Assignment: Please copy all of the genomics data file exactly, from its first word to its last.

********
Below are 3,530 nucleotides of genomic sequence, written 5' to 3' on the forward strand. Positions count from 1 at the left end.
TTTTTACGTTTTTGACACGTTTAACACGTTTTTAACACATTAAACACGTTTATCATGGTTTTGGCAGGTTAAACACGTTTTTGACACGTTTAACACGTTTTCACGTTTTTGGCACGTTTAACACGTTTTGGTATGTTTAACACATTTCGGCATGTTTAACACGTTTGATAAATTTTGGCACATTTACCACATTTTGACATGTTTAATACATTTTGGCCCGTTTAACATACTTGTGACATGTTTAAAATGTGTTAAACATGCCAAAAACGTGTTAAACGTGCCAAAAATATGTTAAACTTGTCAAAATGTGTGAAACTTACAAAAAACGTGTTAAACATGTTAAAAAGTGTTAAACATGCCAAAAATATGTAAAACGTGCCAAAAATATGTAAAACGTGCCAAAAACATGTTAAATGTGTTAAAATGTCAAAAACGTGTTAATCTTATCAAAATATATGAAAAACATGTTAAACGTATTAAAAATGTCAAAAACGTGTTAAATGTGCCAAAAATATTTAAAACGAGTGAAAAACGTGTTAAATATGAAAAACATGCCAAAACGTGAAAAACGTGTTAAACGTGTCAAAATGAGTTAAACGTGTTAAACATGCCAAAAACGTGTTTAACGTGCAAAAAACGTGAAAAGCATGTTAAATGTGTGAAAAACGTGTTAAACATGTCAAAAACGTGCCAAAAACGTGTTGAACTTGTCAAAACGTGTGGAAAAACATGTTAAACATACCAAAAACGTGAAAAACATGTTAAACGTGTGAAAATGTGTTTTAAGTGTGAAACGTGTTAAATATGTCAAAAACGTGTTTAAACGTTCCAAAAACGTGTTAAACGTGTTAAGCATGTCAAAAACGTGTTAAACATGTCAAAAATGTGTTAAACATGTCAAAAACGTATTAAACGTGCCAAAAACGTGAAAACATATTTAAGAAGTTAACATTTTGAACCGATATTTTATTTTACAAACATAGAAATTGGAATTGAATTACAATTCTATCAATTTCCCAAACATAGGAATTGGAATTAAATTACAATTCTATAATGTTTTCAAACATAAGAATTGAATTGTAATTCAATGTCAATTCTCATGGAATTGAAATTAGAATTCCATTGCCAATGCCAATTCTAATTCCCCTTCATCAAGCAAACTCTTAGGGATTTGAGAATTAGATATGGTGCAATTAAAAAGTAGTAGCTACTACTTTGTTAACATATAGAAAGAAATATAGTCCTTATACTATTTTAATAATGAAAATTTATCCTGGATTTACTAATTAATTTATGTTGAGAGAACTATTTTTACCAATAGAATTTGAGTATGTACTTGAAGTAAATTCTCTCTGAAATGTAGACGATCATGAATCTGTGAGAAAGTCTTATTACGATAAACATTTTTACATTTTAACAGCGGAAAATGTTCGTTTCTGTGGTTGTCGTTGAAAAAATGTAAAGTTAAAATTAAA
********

Below are 3,530 nucleotides of genomic sequence, written 5' to 3' on the forward strand. Positions count from 1 at the left end.
TTTTTACGTTTTTGACACGTTTAACACGTTTTTAACACATTAAACACGTTTATCATGGTTTTGGCAGGTTAAACACGTTTTTGACACGTTTAACACGTTTTCACGTTTTTGGCACGTTTAACACGTTTTGGTATGTTTAACACATTTCGGCATGTTTAACACGTTTGATAAATTTTGGCACATTTACCACATTTTGACATGTTTAATACATTTTGGCCCGTTTAACATACTTGTGACATGTTTAAAATGTGTTAAACATGCCAAAAACGTGTTAAACGTGCCAAAAATATGTTAAACTTGTCAAAATGTGTGAAACTTACAAAAAACGTGTTAAACATGTTAAAAAGTGTTAAACATGCCAAAAATATGTAAAACGTGCCAAAAATATGTAAAACGTGCCAAAAACATGTTAAATGTGTTAAAATGTCAAAAACGTGTTAATCTTATCAAAATATATGAAAAACATGTTAAACGTATTAAAAATGTCAAAAACGTGTTAAATGTGCCAAAAATATTTAAAACGAGTGAAAAACGTGTTAAATATGAAAAACATGCCAAAACGTGAAAAACGTGTTAAACGTGTCAAAATGAGTTAAACGTGTTAAACATGCCAAAAACGTGTTTAACGTGCAAAAAACGTGAAAAGCATGTTAAATGTGTGAAAAACGTGTTAAACATGTCAAAAACGTGCCAAAAACGTGTTGAACTTGTCAAAACGTGTGGAAAAACATGTTAAACATACCAAAAACGTGAAAAACATGTTAAACGTGTGAAAATGTGTTTTAAGTGTGAAACGTGTTAAATATGTCAAAAACGTGTTTAAACGTTCCAAAAACGTGTTAAACGTGTTAAGCATGTCAAAAACGTGTTAAACATGTCAAAAATGTGTTAAACATGTCAAAAACGTATTAAACGTGCCAAAAACGTGAAAACATATTTAAGAAGTTAACATTTTGAACCGATATTTTATTTTACAAACATAGAAATTGGAATTGAATTACAATTCTATCAATTTCCCAAACATAGGAATTGGAATTAAATTACAATTCTATAATGTTTTCAAACATAAGAATTGAATTGTAATTCAATGTCAATTCTCATGGAATTGAAATTAGAATTCCATTGCCAATGCCAATTCTAATTCCCCTTCATCAAGCAAACTCTTAGGGATTTGAGAATTAGATATGGTGCAATTAAAAAGTAGTAGCTACTACTTTGTTAACATATAGAAAGAAATATAGTCCTTATACTATTTTAATAATGAAAATTTATCCTGGATTTACTAATTAATTTATGTTGAGAGAACTATTTTTACCAATAGAATTTGAGTATGTACTTGAAGTAAATTCTCTCTGAAATGTAGACGATCATGAATCTGTGAGAAAGTCTTATTACGATAAACATTTTTACATTTTAACAGCGGAAAATGTTCGTTTCTGTGGTTGTCGTTGAAAAAATGTAAAGTTAAAATTAAA